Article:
3) Mexico is at the forefront of diabetic research....Nopales have been showing to improve insulin resistance (Type II Diabetes), over the last 10 years Mexicans have found dozens of new ways to have more Nopales including, on of my favorites, Nopal "smoothies" sweetened with fresh pineapple juice.
4) Agave syrup has all the Registered Dietitions excited because it does have an extremely Low Glycemic Index (it doesn't give you the harmful highs & lows associated with sugar & honey)...so Diabetics can have it rather safely. I wonder, how Tequila relates to Diabetics.
And on a random note, research concluded that vinegars might also "cure" Type II diabetes. So there you go...we just need to come up with a recipe for Nopales en Escabeche (pickled).
Most people don't realize that the Chinese are great bakers, and they are very, very flexible. In Mexico City, Chinese bakeries have the same prestige as French pastry places. And in Los Angeles, before the explosion of sub-urban malls, Chinatown was THE place to go if you wanted any type of cake, cookie or pastry.
Over the weekend we went to East L.A. to search out a little Salvadoran Restaurant that makes the best Pupusas & Plaintain Empanadas in the City. Afterword, we stoped at a Chinese bakery...and not too surprisingly...they had Tres Leches Cakes, Sherry Gelatine, & Private Label Cajeta (Goat Milk Caramel).
This thread is fantastic!! I was born and raised in El Paso, and miss the authentic and Tex-Mex versions of food from my youth.
Adding a little to the burrito discussion...... in the Texas border region (northern Mexico, southern Texas, New Mexico) burritos are rarely served huge (Misson/Chipotle style). In that part of the country, the burrito is a low cost snack/meal option designed for portability, ease of preparation, and ease of consumption. And they rarely (if ever) contain rice.
I would love to hear some discussion of the importance of eggs/breakfast in the Mexican diet.
Keep up the good work jmarquez1976.
I have to admit that the Texas border use of burritos, seems a lot closer to Mexican culinarly philosophy. The California burritos are certainly tasty...but if you eat like that on a regular basis, you are looking at another Supersize Me type scenario. Specially the ones that are loaded with bland cheese & sour cream contain upwards of a 1,000 calories....and not much fiber (Flour tortillas typically don't have much...and rice certainly doesn't).
On the rare occassion that I do eat a burrito, I usually get an All Meat (no rice & beans) & I just eat half of it with a side of beans or salad.
Re: Cult of the Nopal
2. Shoot - wish I had known that because we were shopping on New Year's day and the fish market had closed so we scrambled for enough stuff to throw on the grill to feed 25 people. BTW, there was some smack talk about quality of meats in different countries, but the chicken that we grilled was amazingly good. (The beef ribs were a different story - inexpensive and tough but tasted good. We didn't try the goat head or giant cow tongue.)
Nopal smoothies sound great. There is something intriguing about nopales that makes me want to try to make them - I just got a Rick Bayless cookbook for x-mas so I'll see what recipes it has. Since I'm not in Texas where you can find it growing wild, I wonder if I could grow it indoors?
Thanks for the info.
I love the episode where he goes to the market in Mexico City (I think) to explain carnitas. It looks like he's about to jump in the vat where they're cooking down.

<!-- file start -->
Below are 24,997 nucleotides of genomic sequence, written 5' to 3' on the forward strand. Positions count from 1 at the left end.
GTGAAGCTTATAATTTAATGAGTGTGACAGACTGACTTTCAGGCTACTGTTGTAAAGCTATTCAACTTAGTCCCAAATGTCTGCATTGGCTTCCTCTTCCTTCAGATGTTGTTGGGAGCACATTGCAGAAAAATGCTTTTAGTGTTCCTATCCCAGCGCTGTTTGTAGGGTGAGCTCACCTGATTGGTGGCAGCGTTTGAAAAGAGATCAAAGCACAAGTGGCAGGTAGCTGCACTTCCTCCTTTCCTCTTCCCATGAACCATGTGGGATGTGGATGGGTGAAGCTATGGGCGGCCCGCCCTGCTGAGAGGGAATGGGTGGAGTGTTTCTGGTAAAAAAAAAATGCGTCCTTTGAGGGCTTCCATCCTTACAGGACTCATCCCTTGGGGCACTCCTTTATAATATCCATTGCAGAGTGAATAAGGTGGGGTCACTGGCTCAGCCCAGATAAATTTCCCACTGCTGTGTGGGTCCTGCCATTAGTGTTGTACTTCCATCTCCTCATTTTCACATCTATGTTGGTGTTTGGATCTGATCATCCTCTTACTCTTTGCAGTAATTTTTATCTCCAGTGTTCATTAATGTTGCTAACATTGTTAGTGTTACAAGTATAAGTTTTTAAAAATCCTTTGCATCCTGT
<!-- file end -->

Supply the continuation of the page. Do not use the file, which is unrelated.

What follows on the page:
Re: Cult of the Nopal
1) Yeah..almsot all the Chicken in Mexico is Free Range....and is absolutely phenominal. The beef is usually made for long slow cooking, but is likewise tasty because it gets to roam & eat grass (and Nopal in some occassions)
2) I have seen people keep Aloe indoors...so Nopal might not be out of the question.
Eggs in Mexico
Back by popular demand...the subject at hand is Eggs (at the request of one of our Veggie friends).
Eggs are and have always been crucial in Mexico. In Contemporary Mexico, they play a vital role as the least expensive complete protein (along with milk & cheese). In this role, Eggs can be eaten at any time of day...and frequently subsitute Meats directly in many classic recipes.
In Ancient Mexico, Eggs (Bird, Turkey, Duck, Turtle etc.,) played a dual role.
> As just another protein source in the diverse pre-hispanic diet. (Eggs were not as easy to obtain as today)
> As part of the Ancient Haute cuisine. Early Spanish writings tell us that the Aztecs used Eggs (& Avocado) in a similar role that Cheese plays in Contemporary Mexican cuisine. They were used to contrast spicy sauces...and for textural layers. As an example, one Moctezuma's favorite dishes was a folded over Enchilada stuffed with Shredded Turkey & topped with slices of hardboiled Eggs. Incidentally, a similar dish is still very common in the Yucatan and referred to as Papadzules (Tortilla stuffed with Chopped Hard Boiled Eggs & Smothered in Pumpkin Seed Sauce):
Eggs are very common as a breakfast food. Most preparations aren't particularly exciting (Eggs scrambled with Chorizo or Salsa, Omelettes with cheeses & vegetables etc.,)...but there are couple of notable Mexican egg dishes:
> Huevos Ahogados (Drowned Eggs)...these are typically Eggs that are poached directly in a thin salsa (your favorite salsa...that is slightly diluted with a combination water & chicken/veggie broth). These are great because salsas add lots of flavor without adding much calories, sugar or fat...and because you don't lose any of the egg as you do when you poach in a water/butter solution.
One of the essential things to know about Mexico...is that its cuisine is very, very seasonal....and whenever something is in season...we find a way to sneak it into almost everything we eat. As such, the salsas are often used to cooked a bit of greens or mushrooms before the eggs are added. This is notable, because in a typical day in Mexico...you can easily eat 10 fruits & vegetables without even noticing.